Narcan Kits Available to Public


Staff Writer

When an individual goes through a drug overdose, the response to get the potentially life-saving drug in their system can take valuable minutes that might not be soon enough to save a life.

Now, harm reduction kits provided by the Sandhills Opioid Response Consortium are available for families of individuals who suffer from opioid abuse substance use disorder.

The kits include the overdose treatment drug Narcan, also called naloxone, which can save that valuable time in the event of an overdose.

“One of the overarching goals when working in the opioid abuse disorder and substance use disorder area is harm reduction,” said Roxanne Elliott, project director for FirstHealth Community Health Services. “That is what Narcan is considered, a harm reduction strategy.”

FirstHealth Community Health Services includes the Sandhills Opioid Response Consortium, which has representatives from Moore, Montgomery, Lee, Richmond and Hoke counties. It receives funding from the Federal Office of Rural Health Policy. The consortium was given a $600,000 grant in 2018 that now enters its third year of implementation to include harm reduction kits.

The kits include two doses of nasal Narcan, which is given like a nasal spray in the event of an overdose. Further instruction in the kits include information on the signs and symptoms of an overdose and a phone number for a rapid response team. The kits also provide information on ways to contact peer support specialist programs with the consortium for those suffering with drug abuse.

“When someone has revived them, hopefully they may be contemplating if that is their last overdose or not, and whether they want to seek treatment and recovery resources,” Elliott said. “When people overdose, we have the opportunity to have a discussion with them to see where they are on the continuum of wanting to reach out for help.”

Narcan is used by many first responders at the scene of an overdose. The Moore County Sheriff’s Office has deputies trained and equipped to administer the drug, and Sheriff Ronnie Fields sees the value in this being in the hands of families with those in danger of an overdose.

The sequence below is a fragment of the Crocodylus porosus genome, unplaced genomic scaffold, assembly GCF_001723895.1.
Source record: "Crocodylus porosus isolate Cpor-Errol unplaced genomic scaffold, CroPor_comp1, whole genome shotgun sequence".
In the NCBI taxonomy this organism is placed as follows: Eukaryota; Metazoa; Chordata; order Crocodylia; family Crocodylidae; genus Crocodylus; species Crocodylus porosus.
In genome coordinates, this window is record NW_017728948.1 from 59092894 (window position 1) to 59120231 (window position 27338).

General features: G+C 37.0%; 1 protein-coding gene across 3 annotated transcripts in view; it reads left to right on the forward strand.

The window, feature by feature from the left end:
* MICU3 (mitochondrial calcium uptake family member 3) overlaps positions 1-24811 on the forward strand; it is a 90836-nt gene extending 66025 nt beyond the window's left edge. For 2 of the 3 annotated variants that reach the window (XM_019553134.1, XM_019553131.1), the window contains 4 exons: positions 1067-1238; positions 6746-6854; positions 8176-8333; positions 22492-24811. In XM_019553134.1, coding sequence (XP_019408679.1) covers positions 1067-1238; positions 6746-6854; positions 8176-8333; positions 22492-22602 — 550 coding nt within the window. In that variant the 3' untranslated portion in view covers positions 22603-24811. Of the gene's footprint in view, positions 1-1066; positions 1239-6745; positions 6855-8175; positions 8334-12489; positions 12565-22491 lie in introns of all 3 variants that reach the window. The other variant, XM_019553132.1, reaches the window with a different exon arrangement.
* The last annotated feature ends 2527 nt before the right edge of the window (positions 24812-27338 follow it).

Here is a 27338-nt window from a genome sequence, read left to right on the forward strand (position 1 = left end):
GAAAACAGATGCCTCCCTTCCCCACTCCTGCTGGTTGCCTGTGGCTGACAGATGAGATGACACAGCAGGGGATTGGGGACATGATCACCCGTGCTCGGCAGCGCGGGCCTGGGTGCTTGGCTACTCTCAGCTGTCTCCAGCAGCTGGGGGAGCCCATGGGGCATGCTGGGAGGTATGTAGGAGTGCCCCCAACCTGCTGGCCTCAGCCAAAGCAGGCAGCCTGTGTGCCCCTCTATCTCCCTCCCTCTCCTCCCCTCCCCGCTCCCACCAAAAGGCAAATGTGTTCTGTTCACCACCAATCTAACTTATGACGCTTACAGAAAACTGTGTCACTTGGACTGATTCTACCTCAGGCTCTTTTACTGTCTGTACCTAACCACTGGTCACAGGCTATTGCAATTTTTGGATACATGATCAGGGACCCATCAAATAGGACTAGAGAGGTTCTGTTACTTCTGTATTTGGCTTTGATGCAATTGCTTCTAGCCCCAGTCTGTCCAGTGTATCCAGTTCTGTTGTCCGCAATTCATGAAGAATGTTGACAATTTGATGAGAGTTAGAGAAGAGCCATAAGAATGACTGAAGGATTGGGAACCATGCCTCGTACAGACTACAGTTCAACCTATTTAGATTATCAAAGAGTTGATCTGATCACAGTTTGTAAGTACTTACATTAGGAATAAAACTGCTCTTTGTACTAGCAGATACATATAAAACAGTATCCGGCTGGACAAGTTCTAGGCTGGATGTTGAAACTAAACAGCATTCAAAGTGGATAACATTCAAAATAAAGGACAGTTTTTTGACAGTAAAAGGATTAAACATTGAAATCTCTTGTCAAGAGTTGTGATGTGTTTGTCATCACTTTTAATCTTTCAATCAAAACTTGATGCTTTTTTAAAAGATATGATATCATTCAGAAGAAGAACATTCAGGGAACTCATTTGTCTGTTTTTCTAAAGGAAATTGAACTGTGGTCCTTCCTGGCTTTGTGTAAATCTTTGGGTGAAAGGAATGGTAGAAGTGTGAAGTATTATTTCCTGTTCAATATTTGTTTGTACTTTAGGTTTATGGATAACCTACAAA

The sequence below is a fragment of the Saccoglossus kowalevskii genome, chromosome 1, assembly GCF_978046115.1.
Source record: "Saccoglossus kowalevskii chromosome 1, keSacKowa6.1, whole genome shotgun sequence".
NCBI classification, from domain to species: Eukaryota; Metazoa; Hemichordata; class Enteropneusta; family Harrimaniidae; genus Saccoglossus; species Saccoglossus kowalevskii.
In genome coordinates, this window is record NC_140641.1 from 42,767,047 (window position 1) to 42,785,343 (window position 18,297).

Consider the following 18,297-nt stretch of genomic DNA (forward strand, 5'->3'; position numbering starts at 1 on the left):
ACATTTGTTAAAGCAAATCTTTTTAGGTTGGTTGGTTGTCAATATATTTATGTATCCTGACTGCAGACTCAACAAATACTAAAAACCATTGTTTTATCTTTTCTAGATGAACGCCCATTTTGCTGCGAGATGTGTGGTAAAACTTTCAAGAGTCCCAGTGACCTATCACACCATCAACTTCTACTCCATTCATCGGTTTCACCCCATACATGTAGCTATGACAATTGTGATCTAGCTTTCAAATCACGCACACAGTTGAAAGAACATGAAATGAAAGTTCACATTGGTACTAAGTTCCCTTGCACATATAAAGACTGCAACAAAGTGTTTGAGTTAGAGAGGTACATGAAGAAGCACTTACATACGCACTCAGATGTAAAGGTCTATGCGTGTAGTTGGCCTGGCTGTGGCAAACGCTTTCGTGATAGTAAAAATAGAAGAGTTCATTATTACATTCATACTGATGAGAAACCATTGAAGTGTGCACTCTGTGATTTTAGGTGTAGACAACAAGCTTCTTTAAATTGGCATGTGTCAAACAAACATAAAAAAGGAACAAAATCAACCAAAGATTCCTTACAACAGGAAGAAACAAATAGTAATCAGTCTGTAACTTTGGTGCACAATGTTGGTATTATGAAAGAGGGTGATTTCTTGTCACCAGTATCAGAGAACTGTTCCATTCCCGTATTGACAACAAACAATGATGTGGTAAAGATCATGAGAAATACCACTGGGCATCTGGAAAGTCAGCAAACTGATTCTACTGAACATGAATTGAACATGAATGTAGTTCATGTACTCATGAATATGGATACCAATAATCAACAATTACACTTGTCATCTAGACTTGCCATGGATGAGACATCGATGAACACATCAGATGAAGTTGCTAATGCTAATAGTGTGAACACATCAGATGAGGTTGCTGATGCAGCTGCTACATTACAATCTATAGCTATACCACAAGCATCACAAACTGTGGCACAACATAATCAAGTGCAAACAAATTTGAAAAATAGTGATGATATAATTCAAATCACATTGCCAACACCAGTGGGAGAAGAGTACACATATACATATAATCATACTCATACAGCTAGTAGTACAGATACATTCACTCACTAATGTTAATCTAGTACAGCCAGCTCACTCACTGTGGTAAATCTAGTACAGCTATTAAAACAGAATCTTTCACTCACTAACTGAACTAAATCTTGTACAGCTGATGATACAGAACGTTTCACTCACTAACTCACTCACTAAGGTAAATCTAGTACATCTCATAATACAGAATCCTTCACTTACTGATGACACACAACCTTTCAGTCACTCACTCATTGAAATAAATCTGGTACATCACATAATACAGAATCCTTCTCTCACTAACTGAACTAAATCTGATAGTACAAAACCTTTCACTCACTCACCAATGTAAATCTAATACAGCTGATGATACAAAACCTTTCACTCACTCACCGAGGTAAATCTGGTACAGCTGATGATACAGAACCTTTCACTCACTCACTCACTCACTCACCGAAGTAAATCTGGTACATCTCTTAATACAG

“I don’t want to say I’m supporting enabling, but I’m always supportive of anything that’s going to save anyone’s life,” Fields said.

Fields said that the Moore County Detention Center has recovery programs and counselors for those serving time for drug charges in hopes of turning those people away from substance abuse when they are released.

Many of those same people are targeted by the consortium when released, since their return to the public presents a dangerous time. Elliott said individuals may have detoxed in the correctional facility and may return to using substances at the same rate they were before they were admitted.

“The highest risk of overdose is two weeks post reentry from a correctional facility,” Elliott said.

The consortium first started advertising the program last week and has already received a larger than expected response from the community. Family members have been reaching out for more information on the program and the harm reduction kits, as well as caregiver support options through the consortium.

“This is our first effort in trying to reach out past the people that are interacting with us and help to provide support to caregivers, families and individuals who are at risk for overdose,” Elliott said.

For more information on the program and the kits being distributed can be found at or by calling (910) 715-1509.

Contact Jonathan Bym at (910) 693-2470 or